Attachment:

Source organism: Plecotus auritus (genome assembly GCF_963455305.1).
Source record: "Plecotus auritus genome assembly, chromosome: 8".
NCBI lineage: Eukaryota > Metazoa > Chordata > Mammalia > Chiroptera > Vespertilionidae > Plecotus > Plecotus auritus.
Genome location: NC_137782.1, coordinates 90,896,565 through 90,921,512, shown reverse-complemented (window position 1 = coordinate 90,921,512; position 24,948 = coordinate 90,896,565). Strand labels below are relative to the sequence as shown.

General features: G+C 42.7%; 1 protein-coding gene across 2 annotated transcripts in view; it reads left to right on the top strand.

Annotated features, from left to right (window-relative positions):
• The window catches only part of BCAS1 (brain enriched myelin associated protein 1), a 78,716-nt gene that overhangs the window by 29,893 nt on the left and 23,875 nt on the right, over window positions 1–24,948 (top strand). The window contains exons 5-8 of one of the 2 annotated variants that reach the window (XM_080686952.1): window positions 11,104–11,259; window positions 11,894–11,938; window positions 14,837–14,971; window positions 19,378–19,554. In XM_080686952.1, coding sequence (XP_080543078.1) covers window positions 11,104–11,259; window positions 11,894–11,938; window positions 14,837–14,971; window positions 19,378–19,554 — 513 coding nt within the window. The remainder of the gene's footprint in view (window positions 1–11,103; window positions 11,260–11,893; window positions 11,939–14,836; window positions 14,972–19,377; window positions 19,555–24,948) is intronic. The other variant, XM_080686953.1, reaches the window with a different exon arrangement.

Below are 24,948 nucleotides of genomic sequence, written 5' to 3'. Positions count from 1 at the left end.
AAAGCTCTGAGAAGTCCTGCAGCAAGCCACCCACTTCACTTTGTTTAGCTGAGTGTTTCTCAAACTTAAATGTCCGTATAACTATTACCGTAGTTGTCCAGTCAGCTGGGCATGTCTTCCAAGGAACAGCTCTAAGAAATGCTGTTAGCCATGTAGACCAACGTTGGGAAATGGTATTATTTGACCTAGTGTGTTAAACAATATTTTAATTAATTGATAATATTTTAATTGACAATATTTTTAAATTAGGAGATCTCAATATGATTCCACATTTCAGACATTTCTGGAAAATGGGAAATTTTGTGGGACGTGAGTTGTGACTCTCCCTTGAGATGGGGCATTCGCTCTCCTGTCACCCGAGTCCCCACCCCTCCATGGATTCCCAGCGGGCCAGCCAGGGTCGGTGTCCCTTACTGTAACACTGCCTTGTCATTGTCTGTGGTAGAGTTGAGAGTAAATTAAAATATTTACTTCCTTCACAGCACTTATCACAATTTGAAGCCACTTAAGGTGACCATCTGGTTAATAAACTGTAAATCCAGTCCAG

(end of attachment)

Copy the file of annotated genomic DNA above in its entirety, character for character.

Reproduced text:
Source organism: Plecotus auritus (genome assembly GCF_963455305.1).
Source record: "Plecotus auritus genome assembly, chromosome: 8".
NCBI lineage: Eukaryota > Metazoa > Chordata > Mammalia > Chiroptera > Vespertilionidae > Plecotus > Plecotus auritus.
Genome location: NC_137782.1, coordinates 90,896,565 through 90,921,512, shown reverse-complemented (window position 1 = coordinate 90,921,512; position 24,948 = coordinate 90,896,565). Strand labels below are relative to the sequence as shown.

General features: G+C 42.7%; 1 protein-coding gene across 2 annotated transcripts in view; it reads left to right on the top strand.

Annotated features, from left to right (window-relative positions):
• The window catches only part of BCAS1 (brain enriched myelin associated protein 1), a 78,716-nt gene that overhangs the window by 29,893 nt on the left and 23,875 nt on the right, over window positions 1–24,948 (top strand). The window contains exons 5-8 of one of the 2 annotated variants that reach the window (XM_080686952.1): window positions 11,104–11,259; window positions 11,894–11,938; window positions 14,837–14,971; window positions 19,378–19,554. In XM_080686952.1, coding sequence (XP_080543078.1) covers window positions 11,104–11,259; window positions 11,894–11,938; window positions 14,837–14,971; window positions 19,378–19,554 — 513 coding nt within the window. The remainder of the gene's footprint in view (window positions 1–11,103; window positions 11,260–11,893; window positions 11,939–14,836; window positions 14,972–19,377; window positions 19,555–24,948) is intronic. The other variant, XM_080686953.1, reaches the window with a different exon arrangement.

Below are 24,948 nucleotides of genomic sequence, written 5' to 3'. Positions count from 1 at the left end.
AAAGCTCTGAGAAGTCCTGCAGCAAGCCACCCACTTCACTTTGTTTAGCTGAGTGTTTCTCAAACTTAAATGTCCGTATAACTATTACCGTAGTTGTCCAGTCAGCTGGGCATGTCTTCCAAGGAACAGCTCTAAGAAATGCTGTTAGCCATGTAGACCAACGTTGGGAAATGGTATTATTTGACCTAGTGTGTTAAACAATATTTTAATTAATTGATAATATTTTAATTGACAATATTTTTAAATTAGGAGATCTCAATATGATTCCACATTTCAGACATTTCTGGAAAATGGGAAATTTTGTGGGACGTGAGTTGTGACTCTCCCTTGAGATGGGGCATTCGCTCTCCTGTCACCCGAGTCCCCACCCCTCCATGGATTCCCAGCGGGCCAGCCAGGGTCGGTGTCCCTTACTGTAACACTGCCTTGTCATTGTCTGTGGTAGAGTTGAGAGTAAATTAAAATATTTACTTCCTTCACAGCACTTATCACAATTTGAAGCCACTTAAGGTGACCATCTGGTTAATAAACTGTAAATCCAGTCCAG